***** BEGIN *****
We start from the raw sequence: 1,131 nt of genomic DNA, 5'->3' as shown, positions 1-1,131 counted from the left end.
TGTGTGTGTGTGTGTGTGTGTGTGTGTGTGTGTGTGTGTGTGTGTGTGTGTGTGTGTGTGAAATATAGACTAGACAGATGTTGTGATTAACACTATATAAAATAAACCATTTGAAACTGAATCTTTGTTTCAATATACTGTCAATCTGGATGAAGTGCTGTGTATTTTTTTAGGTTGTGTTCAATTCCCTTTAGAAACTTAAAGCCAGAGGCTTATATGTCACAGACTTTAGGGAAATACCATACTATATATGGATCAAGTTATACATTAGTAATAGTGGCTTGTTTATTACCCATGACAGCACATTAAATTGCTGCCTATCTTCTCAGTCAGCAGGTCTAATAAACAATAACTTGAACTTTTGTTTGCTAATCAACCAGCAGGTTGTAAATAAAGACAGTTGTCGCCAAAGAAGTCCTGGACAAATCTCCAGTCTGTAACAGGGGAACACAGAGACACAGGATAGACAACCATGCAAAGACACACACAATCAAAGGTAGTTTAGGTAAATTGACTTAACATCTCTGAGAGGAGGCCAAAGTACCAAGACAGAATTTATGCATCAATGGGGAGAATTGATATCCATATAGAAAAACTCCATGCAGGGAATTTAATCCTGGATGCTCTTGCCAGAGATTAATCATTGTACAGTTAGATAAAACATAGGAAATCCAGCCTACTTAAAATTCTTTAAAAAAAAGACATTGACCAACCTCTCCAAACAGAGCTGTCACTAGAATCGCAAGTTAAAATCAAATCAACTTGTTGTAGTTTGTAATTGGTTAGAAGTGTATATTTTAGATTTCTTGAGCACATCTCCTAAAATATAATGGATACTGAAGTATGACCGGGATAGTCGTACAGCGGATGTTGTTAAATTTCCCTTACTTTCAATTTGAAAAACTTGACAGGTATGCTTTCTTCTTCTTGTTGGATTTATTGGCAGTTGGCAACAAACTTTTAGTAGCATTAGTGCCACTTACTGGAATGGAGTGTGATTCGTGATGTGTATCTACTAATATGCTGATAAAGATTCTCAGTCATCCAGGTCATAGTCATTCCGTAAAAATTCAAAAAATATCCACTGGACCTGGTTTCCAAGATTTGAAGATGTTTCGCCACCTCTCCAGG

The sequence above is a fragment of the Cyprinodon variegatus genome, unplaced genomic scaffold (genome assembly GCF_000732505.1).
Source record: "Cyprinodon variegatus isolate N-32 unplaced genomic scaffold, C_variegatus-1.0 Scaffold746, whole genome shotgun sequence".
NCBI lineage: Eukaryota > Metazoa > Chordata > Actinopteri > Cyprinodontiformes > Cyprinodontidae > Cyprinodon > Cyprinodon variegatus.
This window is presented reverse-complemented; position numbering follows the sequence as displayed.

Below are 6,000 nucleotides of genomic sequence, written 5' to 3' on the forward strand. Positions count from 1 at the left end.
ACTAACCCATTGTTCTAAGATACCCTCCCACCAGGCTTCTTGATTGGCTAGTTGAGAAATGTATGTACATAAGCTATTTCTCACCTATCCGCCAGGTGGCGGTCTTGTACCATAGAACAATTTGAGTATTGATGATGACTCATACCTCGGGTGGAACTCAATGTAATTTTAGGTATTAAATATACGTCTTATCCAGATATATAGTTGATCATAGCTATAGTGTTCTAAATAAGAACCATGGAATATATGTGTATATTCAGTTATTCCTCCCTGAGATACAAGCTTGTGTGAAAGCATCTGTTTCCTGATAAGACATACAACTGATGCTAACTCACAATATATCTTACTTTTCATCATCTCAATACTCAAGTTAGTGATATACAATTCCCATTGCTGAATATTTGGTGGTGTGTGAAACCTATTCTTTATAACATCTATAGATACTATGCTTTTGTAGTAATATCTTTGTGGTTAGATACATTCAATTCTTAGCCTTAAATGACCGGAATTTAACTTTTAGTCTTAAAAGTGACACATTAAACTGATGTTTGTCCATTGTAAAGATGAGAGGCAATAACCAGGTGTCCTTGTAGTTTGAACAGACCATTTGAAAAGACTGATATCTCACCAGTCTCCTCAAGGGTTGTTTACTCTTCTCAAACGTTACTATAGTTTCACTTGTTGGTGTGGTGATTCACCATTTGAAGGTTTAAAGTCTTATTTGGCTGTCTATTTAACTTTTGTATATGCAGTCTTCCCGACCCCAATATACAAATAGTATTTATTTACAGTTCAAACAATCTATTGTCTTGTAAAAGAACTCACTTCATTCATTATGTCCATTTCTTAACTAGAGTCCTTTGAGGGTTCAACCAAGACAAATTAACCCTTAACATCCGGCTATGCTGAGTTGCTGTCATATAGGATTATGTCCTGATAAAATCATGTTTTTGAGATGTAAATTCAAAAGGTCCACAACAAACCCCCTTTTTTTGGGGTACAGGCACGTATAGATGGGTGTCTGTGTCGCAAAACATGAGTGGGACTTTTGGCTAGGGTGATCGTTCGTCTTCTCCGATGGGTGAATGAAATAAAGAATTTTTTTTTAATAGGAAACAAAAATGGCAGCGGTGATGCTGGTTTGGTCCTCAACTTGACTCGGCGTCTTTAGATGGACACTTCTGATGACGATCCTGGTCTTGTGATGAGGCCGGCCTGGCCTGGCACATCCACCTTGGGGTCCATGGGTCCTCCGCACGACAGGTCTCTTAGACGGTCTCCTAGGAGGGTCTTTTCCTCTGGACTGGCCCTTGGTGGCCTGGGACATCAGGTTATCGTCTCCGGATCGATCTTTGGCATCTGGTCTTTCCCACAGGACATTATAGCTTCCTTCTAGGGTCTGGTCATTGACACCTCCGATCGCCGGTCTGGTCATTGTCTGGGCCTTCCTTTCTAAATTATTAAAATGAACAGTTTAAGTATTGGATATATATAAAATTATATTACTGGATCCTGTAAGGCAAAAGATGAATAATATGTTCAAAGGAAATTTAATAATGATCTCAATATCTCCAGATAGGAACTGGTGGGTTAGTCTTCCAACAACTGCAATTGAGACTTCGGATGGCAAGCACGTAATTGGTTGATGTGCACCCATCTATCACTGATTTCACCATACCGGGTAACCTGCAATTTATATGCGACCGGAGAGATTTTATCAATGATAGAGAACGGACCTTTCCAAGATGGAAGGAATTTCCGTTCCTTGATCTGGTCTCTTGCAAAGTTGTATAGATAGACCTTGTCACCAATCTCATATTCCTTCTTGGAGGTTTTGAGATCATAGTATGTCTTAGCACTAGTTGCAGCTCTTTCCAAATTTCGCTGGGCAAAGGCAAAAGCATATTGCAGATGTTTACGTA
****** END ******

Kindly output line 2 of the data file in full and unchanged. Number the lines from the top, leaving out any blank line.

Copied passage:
TGTGTGTGTGTGTGTGTGTGTGTGTGTGTGTGTGTGTGTGTGTGTGTGTGTGTGTGTGTGAAATATAGACTAGACAGATGTTGTGATTAACACTATATAAAATAAACCATTTGAAACTGAATCTTTGTTTCAATATACTGTCAATCTGGATGAAGTGCTGTGTATTTTTTTAGGTTGTGTTCAATTCCCTTTAGAAACTTAAAGCCAGAGGCTTATATGTCACAGACTTTAGGGAAATACCATACTATATATGGATCAAGTTATACATTAGTAATAGTGGCTTGTTTATTACCCATGACAGCACATTAAATTGCTGCCTATCTTCTCAGTCAGCAGGTCTAATAAACAATAACTTGAACTTTTGTTTGCTAATCAACCAGCAGGTTGTAAATAAAGACAGTTGTCGCCAAAGAAGTCCTGGACAAATCTCCAGTCTGTAACAGGGGAACACAGAGACACAGGATAGACAACCATGCAAAGACACACACAATCAAAGGTAGTTTAGGTAAATTGACTTAACATCTCTGAGAGGAGGCCAAAGTACCAAGACAGAATTTATGCATCAATGGGGAGAATTGATATCCATATAGAAAAACTCCATGCAGGGAATTTAATCCTGGATGCTCTTGCCAGAGATTAATCATTGTACAGTTAGATAAAACATAGGAAATCCAGCCTACTTAAAATTCTTTAAAAAAAAGACATTGACCAACCTCTCCAAACAGAGCTGTCACTAGAATCGCAAGTTAAAATCAAATCAACTTGTTGTAGTTTGTAATTGGTTAGAAGTGTATATTTTAGATTTCTTGAGCACATCTCCTAAAATATAATGGATACTGAAGTATGACCGGGATAGTCGTACAGCGGATGTTGTTAAATTTCCCTTACTTTCAATTTGAAAAACTTGACAGGTATGCTTTCTTCTTCTTGTTGGATTTATTGGCAGTTGGCAACAAACTTTTAGTAGCATTAGTGCCACTTACTGGAATGGAGTGTGATTCGTGATGTGTATCTACTAATATGCTGATAAAGATTCTCAGTCATCCAGGTCATAGTCATTCCGTAAAAATTCAAAAAATATCCACTGGACCTGGTTTCCAAGATTTGAAGATGTTTCGCCACCTCTCCAGG